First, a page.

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Who doesn’t love the Logan Basic Technique?

Many of our patient’s love the Logan Basic Technique, and for good reason. The Logan Basic Technique (LBT) is a gentle and effective chiropractic technique founded by Dr. Hugh B. Logan in 1931. Dr. Logan also founded Logan University of Chiropractic, which Dr. Emilie graduated from! This gentle but very effective technique is backed by research with favorable results in many different areas. The technique is famous for activating the parasympathetic nervous system.

Sacrotuberous Ligament needed to perform Logan Basic

During the technique, the patient lies face down and the doctor takes a contact on the sacrotuberous ligament which goes from the tailbone (coccyx) to the sit bone (ischial tuberosity). This ligament is full of parasympathetic neurons that will help push the nervous system into the “rest and digest” or “healing” phase. After the contact is found the patient lies still, thinking happy thoughts, while the doctor’s other hand slowly moves up the spine. The technique can take anywhere from 1 to 5 minutes and afterwards patient’s feel much calmer and even tired.

Dr. Lynn getting ready to start Logan Basic on a person lying face down.
Dr. Lynn getting ready to start Logan.

At OWL Chiropractic we practiced the Pierce Results System which is an analysis system proven to reduce the amount of subluxation or misalignment in the nervous system. The Pierce Results System calls for use of the Logan Basic Technique when our infrared thermal scans show the nervous system is between subluxation patterns or stressed out. By activating the parasympathetics we can either put the brake on when the nervous system is headed in a direction we don’t want it to - or push the gas pedal down if we are headed in the right direction.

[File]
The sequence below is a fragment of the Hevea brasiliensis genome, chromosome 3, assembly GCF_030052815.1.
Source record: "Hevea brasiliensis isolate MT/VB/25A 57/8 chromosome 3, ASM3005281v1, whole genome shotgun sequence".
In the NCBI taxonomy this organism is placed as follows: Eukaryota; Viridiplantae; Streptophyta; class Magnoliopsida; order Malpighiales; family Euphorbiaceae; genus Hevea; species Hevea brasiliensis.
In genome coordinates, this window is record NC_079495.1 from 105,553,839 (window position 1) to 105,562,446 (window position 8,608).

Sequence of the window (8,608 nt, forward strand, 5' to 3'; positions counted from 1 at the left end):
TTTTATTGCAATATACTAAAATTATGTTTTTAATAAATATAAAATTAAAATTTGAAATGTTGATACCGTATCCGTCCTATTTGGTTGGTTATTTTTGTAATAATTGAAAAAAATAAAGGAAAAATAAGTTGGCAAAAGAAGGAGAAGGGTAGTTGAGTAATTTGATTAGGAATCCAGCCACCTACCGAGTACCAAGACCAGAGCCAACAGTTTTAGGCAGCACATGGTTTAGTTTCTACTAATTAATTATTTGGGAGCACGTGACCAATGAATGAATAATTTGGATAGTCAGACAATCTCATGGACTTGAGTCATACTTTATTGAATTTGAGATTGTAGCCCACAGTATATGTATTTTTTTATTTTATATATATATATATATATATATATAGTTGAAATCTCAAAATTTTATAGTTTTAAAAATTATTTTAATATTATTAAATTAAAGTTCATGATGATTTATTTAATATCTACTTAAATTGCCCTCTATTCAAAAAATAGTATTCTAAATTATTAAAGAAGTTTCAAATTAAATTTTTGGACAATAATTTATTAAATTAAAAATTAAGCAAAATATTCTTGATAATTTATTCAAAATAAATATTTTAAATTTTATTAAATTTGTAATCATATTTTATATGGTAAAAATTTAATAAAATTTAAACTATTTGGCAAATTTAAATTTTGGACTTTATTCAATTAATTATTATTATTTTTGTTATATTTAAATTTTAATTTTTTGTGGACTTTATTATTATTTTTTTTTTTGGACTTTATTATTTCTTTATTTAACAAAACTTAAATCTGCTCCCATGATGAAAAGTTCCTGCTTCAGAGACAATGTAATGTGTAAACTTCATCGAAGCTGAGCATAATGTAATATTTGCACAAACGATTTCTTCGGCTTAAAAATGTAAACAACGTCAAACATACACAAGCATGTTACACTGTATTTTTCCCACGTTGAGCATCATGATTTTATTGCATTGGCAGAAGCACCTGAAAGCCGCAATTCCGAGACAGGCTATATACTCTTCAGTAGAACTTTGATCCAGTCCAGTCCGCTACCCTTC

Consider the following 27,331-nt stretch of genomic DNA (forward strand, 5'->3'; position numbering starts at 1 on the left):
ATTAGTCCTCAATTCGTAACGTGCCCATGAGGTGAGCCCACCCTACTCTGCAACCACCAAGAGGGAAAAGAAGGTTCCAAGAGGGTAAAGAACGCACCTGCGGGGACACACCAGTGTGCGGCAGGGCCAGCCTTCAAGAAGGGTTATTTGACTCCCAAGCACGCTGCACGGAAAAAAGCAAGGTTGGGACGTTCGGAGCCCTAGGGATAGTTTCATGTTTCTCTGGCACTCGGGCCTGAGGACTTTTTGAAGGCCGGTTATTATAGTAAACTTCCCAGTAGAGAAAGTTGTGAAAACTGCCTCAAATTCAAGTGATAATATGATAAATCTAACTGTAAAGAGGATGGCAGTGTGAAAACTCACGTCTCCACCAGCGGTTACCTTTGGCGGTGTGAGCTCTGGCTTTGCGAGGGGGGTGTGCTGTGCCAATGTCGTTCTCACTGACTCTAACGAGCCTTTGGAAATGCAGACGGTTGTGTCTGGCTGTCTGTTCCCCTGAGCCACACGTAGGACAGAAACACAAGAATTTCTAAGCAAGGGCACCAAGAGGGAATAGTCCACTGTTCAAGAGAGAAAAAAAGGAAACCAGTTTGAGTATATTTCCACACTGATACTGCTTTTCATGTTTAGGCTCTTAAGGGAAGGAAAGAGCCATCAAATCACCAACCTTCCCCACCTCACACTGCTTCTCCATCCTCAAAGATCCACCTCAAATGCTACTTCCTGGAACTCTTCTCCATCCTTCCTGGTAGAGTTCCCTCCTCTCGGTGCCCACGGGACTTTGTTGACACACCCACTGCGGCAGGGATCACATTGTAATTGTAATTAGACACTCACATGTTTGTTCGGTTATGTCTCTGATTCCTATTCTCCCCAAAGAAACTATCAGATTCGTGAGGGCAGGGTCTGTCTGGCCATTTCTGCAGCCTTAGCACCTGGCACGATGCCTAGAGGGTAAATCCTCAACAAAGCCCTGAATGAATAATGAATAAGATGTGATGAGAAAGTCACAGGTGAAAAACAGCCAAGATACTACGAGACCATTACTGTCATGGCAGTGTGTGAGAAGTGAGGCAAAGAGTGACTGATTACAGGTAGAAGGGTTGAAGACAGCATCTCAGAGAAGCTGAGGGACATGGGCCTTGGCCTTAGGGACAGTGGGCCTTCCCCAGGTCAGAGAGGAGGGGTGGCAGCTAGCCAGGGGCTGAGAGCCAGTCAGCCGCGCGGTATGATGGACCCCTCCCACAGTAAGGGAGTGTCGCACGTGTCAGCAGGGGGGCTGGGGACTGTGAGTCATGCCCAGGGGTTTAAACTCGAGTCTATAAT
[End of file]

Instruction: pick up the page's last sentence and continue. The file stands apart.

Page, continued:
A thermal imaging scan showing the parasympathetic nervous system before Logan Basic and after Logan Basic.
Before Logan Thermal Imaging Scan on the Right, After on the Left

This technique is great for kids with behavioral or developmental delays, pregnant women, scoliosis, those suffering from depression or anxiety, and anyone who is pushing themselves a little too hard. It is not uncommon to fall asleep during this technique, or release pent up emotions via tears. Many report being tired afterwards as well. Don’t be fooled by the uneventfulness of this technique, we will still ask for a post-adjustment scan, and you might just be surprised at how much change can happen from this gentle approach!

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